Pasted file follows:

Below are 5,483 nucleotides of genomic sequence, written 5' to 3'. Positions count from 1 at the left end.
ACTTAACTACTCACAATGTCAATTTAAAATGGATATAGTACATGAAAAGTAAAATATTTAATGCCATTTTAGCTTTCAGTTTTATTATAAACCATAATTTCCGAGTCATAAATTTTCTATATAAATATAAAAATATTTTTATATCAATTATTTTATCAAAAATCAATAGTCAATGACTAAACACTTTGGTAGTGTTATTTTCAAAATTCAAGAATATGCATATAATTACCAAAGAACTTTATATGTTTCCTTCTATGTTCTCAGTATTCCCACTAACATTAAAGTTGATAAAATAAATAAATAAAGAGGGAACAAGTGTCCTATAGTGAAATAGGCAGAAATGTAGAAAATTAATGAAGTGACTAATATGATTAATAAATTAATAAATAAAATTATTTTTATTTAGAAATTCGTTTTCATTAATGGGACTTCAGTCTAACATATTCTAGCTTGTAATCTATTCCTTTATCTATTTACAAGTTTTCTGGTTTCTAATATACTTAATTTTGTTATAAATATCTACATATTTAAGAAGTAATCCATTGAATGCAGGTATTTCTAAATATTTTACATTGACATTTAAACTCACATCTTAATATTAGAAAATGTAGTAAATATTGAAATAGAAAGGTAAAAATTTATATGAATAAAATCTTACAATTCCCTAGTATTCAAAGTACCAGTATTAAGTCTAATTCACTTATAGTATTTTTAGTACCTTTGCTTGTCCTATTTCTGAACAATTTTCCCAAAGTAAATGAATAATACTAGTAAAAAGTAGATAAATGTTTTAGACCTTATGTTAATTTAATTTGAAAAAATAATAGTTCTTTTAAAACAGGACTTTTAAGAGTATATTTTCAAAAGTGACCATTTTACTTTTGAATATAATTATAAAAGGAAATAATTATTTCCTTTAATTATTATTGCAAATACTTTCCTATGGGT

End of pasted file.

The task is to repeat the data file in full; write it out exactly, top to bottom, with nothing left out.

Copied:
Below are 5,483 nucleotides of genomic sequence, written 5' to 3'. Positions count from 1 at the left end.
ACTTAACTACTCACAATGTCAATTTAAAATGGATATAGTACATGAAAAGTAAAATATTTAATGCCATTTTAGCTTTCAGTTTTATTATAAACCATAATTTCCGAGTCATAAATTTTCTATATAAATATAAAAATATTTTTATATCAATTATTTTATCAAAAATCAATAGTCAATGACTAAACACTTTGGTAGTGTTATTTTCAAAATTCAAGAATATGCATATAATTACCAAAGAACTTTATATGTTTCCTTCTATGTTCTCAGTATTCCCACTAACATTAAAGTTGATAAAATAAATAAATAAAGAGGGAACAAGTGTCCTATAGTGAAATAGGCAGAAATGTAGAAAATTAATGAAGTGACTAATATGATTAATAAATTAATAAATAAAATTATTTTTATTTAGAAATTCGTTTTCATTAATGGGACTTCAGTCTAACATATTCTAGCTTGTAATCTATTCCTTTATCTATTTACAAGTTTTCTGGTTTCTAATATACTTAATTTTGTTATAAATATCTACATATTTAAGAAGTAATCCATTGAATGCAGGTATTTCTAAATATTTTACATTGACATTTAAACTCACATCTTAATATTAGAAAATGTAGTAAATATTGAAATAGAAAGGTAAAAATTTATATGAATAAAATCTTACAATTCCCTAGTATTCAAAGTACCAGTATTAAGTCTAATTCACTTATAGTATTTTTAGTACCTTTGCTTGTCCTATTTCTGAACAATTTTCCCAAAGTAAATGAATAATACTAGTAAAAAGTAGATAAATGTTTTAGACCTTATGTTAATTTAATTTGAAAAAATAATAGTTCTTTTAAAACAGGACTTTTAAGAGTATATTTTCAAAAGTGACCATTTTACTTTTGAATATAATTATAAAAGGAAATAATTATTTCCTTTAATTATTATTGCAAATACTTTCCTATGGGT